However, Abbottabad is far from a cave. The small city is about a three hour drive from Islamabad, reached through roads that trace the modest altitude climb. The town is a hilly and verdant spot where many Pakistanis retreat for the summer when the plains are scorching. It's near some of the famous hiking spots such as Natiagali. Abbottabad is covered in most guidebooks for Pakistan, including Lonely Planet. Most notably, the hill-town is also home to Pakistan's Military Academy and indeed, Bin Laden's massive, albeit non-luxurious, lair was a mere kilometer from this prestigious institution and the security that accompanied it.
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Tune in today: an on-the-record, all-day conference at the New America Foundation on the state of al-Qaeda and its affiliates ten years after September 11, 2001 (NAF).
Change at the top
The Associated Press reported this morning that as part of a reshuffling of President Obama's Afghanistan war team, current CIA chief Leon Panetta will be named secretary of defense to replace outgoing secretary Robert Gates, while current International Security Assistance Force (ISAF) head Gen. David Petraeus will replace Panetta at the CIA (AP). Yesterday the AP reported that that the Obama administration is likely to nominate veteran diplomat Ryan C. Crocker to be the next U.S. ambassador to Afghanistan, replacing current ambassador Karl Eikenberry, who is expected to depart in the next few months (AP, NYT, Reuters, Post). The move would bring Crocker back to South Asia, where he was ambassador to Pakistan from 2004 until 2007 and opened the post-Taliban U.S. embassy in Kabul. Gates said yesterday that no decision has been made about the number of U.S. troops to begin withdrawing in July (Reuters).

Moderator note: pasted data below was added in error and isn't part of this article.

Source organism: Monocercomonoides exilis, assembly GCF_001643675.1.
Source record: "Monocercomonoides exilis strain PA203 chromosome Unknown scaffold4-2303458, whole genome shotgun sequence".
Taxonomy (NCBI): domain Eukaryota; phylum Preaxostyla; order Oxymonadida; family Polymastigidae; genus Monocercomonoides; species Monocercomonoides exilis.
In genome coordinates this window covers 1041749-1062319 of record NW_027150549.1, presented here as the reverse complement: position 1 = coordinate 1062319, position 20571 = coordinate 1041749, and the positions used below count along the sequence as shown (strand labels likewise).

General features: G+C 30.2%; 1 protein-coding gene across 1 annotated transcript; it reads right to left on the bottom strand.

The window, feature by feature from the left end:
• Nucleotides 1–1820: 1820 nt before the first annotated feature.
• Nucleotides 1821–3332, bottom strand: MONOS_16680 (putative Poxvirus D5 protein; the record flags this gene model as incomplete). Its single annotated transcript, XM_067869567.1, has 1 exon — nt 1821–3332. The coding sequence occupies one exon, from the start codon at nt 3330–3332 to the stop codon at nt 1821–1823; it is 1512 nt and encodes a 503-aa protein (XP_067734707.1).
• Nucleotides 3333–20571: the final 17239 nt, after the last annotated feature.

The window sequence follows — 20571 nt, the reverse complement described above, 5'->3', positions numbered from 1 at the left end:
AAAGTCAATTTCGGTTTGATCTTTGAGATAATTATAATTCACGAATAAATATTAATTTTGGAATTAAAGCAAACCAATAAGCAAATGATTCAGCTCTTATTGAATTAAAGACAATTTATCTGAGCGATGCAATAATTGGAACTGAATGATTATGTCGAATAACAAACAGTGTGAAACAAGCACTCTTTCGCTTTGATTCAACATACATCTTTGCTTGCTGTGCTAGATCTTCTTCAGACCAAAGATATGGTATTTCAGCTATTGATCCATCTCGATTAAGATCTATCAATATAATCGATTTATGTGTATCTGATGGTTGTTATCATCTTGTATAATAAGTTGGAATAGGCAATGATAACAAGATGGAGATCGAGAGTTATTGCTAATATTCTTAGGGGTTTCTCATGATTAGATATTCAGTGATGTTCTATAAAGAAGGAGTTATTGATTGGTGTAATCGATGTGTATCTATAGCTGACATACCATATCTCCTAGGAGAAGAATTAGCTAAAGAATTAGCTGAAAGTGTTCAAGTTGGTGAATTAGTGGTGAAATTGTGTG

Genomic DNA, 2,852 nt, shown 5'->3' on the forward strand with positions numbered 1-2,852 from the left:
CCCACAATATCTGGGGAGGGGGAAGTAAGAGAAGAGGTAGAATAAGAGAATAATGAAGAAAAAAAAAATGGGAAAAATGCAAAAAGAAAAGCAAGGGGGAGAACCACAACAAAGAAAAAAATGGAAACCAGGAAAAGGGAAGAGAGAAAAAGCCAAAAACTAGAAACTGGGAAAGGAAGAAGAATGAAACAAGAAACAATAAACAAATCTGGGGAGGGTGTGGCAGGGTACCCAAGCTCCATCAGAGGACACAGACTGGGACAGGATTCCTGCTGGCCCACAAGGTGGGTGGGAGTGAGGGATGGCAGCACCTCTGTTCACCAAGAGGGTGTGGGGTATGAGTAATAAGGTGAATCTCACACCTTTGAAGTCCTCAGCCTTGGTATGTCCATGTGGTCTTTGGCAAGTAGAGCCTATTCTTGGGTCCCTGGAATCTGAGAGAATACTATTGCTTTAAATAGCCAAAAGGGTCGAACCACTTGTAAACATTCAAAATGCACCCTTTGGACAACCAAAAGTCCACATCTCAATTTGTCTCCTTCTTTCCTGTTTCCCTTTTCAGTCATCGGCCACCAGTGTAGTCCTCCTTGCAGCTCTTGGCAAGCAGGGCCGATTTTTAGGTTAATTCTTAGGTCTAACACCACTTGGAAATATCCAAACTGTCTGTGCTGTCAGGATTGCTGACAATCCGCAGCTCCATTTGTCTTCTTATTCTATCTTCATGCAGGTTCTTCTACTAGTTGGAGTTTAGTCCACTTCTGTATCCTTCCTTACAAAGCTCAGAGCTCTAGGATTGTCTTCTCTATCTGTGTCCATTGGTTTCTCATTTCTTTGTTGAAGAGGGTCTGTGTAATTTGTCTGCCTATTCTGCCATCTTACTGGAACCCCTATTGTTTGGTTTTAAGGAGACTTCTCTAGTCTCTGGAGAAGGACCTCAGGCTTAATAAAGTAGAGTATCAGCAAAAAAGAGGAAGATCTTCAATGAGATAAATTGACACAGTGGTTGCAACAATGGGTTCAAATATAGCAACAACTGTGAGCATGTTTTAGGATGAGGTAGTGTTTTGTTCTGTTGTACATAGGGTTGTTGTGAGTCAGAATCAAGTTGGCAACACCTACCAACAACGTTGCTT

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Last November, I provided testimony for the British Parliament's Foreign Affairs Committee, which along with that of many others helped inform a report the committee issued on March 2, giving its view on policy toward Afghanistan and Pakistan. It concluded that, "the US should not delay its significant involvement in talks with the Taliban leadership." This report comes at a time when the newspapers are featuring more success stories in Afghanistan than they have for many years. ISAF generals claim with conviction that intensive operations in the country's troubled Kandahar and Helmand provinces have dealt a serious blow to the Taliban. So the American reader might be wondering: why is the British Parliament proposing talks with the Taliban?